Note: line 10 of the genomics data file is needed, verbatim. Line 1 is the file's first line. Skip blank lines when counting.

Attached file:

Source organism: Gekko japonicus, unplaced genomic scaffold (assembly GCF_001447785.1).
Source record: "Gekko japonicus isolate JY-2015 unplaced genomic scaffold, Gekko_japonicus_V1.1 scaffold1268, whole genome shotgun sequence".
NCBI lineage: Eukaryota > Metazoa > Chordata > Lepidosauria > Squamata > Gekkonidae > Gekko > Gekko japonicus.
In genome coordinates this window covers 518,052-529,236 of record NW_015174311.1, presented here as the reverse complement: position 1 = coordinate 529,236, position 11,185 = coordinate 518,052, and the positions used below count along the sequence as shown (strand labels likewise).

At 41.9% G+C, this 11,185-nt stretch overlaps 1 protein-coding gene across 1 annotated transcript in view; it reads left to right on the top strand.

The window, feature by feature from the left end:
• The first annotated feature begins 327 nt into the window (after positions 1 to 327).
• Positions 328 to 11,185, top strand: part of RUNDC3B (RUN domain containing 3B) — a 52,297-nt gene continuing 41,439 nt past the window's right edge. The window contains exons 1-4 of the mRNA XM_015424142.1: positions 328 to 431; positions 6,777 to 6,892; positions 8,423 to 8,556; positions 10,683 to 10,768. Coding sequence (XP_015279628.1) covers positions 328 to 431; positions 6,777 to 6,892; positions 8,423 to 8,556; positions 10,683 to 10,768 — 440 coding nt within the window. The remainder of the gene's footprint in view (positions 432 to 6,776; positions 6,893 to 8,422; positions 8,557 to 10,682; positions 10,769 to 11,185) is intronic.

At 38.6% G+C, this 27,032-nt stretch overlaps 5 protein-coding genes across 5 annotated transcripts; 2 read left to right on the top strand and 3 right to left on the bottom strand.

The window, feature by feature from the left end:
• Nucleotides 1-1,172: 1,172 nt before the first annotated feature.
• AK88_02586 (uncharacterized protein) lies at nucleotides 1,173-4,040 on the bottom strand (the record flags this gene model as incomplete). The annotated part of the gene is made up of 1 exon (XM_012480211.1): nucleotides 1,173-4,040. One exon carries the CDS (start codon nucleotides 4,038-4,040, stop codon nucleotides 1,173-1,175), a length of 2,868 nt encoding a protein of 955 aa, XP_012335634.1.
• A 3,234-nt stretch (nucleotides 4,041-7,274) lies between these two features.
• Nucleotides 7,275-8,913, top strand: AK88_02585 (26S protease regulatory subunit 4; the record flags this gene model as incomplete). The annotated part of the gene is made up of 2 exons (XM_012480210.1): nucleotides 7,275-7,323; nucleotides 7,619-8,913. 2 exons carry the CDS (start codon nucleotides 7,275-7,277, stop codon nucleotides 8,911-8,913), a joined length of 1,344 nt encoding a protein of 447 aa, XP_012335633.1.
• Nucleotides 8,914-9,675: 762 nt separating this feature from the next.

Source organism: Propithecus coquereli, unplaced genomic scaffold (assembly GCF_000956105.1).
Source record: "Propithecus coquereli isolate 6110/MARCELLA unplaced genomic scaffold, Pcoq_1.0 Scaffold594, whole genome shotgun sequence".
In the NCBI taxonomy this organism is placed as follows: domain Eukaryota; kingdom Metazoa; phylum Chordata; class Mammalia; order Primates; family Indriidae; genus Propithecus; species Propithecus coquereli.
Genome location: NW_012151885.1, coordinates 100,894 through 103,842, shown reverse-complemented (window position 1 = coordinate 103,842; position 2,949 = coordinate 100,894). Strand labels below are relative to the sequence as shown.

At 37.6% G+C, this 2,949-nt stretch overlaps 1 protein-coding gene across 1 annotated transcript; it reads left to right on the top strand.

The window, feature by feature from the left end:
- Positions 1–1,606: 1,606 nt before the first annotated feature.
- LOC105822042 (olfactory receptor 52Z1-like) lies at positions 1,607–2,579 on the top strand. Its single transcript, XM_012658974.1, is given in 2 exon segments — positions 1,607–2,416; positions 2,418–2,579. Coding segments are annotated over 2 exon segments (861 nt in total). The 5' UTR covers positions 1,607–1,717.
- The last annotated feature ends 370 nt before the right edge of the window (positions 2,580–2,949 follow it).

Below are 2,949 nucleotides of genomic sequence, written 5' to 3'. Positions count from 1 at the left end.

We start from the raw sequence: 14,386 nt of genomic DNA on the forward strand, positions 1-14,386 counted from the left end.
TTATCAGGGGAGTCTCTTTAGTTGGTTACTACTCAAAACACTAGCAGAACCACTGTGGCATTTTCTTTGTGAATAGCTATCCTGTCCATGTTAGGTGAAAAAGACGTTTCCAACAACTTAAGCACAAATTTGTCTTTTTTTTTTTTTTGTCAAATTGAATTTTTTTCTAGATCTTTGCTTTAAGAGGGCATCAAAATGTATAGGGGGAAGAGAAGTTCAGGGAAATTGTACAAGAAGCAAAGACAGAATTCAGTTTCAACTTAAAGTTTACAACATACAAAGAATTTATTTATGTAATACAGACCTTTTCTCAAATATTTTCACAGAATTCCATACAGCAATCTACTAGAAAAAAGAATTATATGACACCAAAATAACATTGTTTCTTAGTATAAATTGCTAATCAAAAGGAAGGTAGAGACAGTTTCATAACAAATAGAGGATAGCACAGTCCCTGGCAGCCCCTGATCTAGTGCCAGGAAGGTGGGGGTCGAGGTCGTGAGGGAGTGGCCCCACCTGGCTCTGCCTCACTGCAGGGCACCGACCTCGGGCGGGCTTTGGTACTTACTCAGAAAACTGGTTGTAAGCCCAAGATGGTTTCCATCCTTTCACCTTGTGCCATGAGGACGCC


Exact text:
The window, feature by feature from the left end: